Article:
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The Washington Quarterly 25.1 (2002) 75-92

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The Limits of Military Power

Rob de Wijk

Defense planning had only fleetingly dealt with the threat of apocalyptic terrorism prior to September 11. If the hastily revised U.S. quadrennial defense guidelines give any insight, the basis of defense planning will now shift from a threat-based model, analyzing whom the adversary might be, to capability-based planning, which focuses more on how an adversary might fight. Adopting this model is a great step forward, but the review itself offers little insight into the question of how an adversary might actually fight and what forces are needed to fight and win future wars. 1 The events of September 11 clarified the urgent need to refocus and restructure the way the United States and its allies think about and plan for a military campaign.

  • The West's armed forces are fundamentally flawed. Conceptually, the focus is still on conventional warfare, but the new wars will be unconventional.
  • Contemporary concepts, such as limited collateral damage and proportionality, have little value when preparing for the new wars.
  • How concepts such as coercive diplomacy and coercion can be used effectively is unclear.

In sum, the United States and its allies face significant practical as well as conceptual challenges. The September 11 attacks demonstrated that terrorism no longer can be considered a tactical or local challenge, requiring cooperation between the national intelligence services and the police. The new terrorism is a strategic or international challenge, requiring international [End Page 75] cooperation between intelligence services and armed forces. Meeting the challenge requires a new approach as well as new assets.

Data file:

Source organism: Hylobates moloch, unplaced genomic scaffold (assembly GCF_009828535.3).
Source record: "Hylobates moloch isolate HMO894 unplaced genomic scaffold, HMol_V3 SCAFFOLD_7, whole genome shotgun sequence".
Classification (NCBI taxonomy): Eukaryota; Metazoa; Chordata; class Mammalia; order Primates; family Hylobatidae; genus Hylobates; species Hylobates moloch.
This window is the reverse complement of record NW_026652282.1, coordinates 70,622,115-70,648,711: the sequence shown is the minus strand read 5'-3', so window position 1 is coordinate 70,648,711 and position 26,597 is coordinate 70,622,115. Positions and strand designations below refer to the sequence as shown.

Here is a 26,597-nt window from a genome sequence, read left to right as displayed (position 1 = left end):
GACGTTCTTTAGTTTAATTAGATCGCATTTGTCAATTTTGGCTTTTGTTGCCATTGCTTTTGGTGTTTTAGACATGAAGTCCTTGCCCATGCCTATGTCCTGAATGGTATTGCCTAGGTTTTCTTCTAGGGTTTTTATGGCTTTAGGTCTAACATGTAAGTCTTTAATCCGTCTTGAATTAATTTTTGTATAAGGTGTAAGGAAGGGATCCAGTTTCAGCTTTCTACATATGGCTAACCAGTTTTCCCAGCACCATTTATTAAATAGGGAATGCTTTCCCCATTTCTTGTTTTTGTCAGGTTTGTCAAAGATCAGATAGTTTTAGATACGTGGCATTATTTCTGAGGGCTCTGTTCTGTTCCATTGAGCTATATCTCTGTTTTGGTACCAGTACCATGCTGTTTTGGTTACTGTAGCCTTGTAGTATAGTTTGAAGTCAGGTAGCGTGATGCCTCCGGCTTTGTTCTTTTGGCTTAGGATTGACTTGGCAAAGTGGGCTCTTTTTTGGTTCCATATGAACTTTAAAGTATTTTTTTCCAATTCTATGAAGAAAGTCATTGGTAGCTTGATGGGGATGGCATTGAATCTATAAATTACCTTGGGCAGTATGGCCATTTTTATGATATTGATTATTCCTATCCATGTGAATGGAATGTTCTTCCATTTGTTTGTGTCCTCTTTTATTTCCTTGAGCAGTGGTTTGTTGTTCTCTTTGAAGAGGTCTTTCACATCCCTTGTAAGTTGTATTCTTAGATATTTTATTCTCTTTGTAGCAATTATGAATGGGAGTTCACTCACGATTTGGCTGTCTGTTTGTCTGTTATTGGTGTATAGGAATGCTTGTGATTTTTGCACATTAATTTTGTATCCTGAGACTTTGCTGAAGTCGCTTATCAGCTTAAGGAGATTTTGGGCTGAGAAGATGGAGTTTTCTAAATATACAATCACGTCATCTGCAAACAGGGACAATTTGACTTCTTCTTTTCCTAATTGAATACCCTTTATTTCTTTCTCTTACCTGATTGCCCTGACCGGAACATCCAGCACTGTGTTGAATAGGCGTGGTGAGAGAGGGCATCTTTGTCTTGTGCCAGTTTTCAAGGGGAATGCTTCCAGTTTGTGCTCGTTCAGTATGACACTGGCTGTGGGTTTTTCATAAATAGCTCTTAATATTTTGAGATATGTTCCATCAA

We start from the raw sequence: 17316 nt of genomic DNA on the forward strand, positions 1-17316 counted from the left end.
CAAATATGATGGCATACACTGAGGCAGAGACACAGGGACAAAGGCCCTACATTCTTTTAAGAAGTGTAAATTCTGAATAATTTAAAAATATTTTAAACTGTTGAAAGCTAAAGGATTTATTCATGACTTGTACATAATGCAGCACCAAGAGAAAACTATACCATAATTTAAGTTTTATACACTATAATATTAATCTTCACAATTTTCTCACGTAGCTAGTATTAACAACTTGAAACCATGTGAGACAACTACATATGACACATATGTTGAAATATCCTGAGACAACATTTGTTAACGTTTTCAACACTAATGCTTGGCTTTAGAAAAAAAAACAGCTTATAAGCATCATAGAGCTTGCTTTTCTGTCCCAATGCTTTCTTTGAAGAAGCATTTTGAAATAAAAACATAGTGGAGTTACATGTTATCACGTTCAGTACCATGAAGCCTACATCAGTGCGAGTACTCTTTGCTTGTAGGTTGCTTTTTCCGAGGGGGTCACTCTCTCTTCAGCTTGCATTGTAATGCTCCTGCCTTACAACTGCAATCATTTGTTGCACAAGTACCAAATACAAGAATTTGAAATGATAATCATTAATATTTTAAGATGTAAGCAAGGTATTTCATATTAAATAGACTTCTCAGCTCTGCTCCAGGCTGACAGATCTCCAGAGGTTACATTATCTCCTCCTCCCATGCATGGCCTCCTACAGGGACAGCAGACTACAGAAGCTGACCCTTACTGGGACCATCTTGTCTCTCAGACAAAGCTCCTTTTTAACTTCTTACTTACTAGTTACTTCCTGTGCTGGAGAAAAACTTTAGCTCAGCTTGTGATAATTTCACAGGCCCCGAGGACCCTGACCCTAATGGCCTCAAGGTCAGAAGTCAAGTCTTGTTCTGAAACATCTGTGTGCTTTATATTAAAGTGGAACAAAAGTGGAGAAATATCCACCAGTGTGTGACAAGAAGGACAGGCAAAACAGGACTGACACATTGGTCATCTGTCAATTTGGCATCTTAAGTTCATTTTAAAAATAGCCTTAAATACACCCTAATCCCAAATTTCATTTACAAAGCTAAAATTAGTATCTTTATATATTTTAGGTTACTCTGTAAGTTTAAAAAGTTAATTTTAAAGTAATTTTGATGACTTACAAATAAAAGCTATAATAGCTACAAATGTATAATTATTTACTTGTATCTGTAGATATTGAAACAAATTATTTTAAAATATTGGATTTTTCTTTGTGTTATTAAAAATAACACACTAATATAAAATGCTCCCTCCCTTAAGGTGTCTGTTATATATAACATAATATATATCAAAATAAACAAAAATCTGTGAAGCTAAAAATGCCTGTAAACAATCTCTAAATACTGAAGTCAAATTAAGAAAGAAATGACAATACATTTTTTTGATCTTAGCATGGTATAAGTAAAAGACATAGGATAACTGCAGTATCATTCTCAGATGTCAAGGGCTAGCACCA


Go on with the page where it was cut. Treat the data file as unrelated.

'Savage Warfare'

Western armed forces demonstrated their superiority clearly during the Persian Gulf War in 1991 when, after the extensive use of airpower, U.S. ground forces gained a decisive victory over Iraq within 100 hours. In contrast to conventional warfare, which relies on technological capabilities--manned arms and standoff weaponry--to engage the enemy, terrorists fight unconventionally. Technology plays a supporting role at best, for personal protection, communications, and targeting. In the final analysis, however, successes depend on old-fashioned fighting skills and the use of knives or small-caliber arms in search-and-destroy operations.

In conventional warfare, armies take and hold ground, air forces conduct strategic bombing operations and engage the enemy, and navies support land forces by conducting offshore attacks and cutting off lines of supply. This method of operation is the Western way of waging war. The new wars on terrorism, however, will have to deal with irregular forces that practice guerrilla tactics, instill panic, and retaliate asymmetrically--when, where, and how they choose.

Actually, referring to the military campaign now under way as the "new" war demonstrates little understanding of the history of warfare. In 1898, in Lockhart's Advance through Tirah, Capt. L. J. Shadwell wrote about "savage warfare" (that is, non-European warfare) "that differs from that of civilized people." Some areas in the world have not changed much since Shadwell's time.

A frontier tribesman can live for days on the grain he carries with him, and other savages on a few dates; consequently no necessity exists for them to cover a line of communications. So nimble of foot, too, are they in their grass shoes, and so conversant with every goat-track in their mountains that they can retreat in any direction. This extraordinary mobility enables them to attack from any direction quite unexpectedly, and to disperse and disappear as rapidly as they came. For this reason, the rear of a European force is as much exposed to attack as its front or flanks. 2

In Afghanistan today, the biggest change is that army boots or Nikes have replaced grass shoes. Furthermore, local fighters possess limited numbers of modern weapons systems, such as Stinger antiaircraft missiles, which were acquired during the 1980s when the United States considered Afghans to be freedom fighters who needed support in their struggle against Soviet occupation. The basic Afghani weapons platform is the pickup truck, which carries [End Page 76] fighters armed with guns; in...


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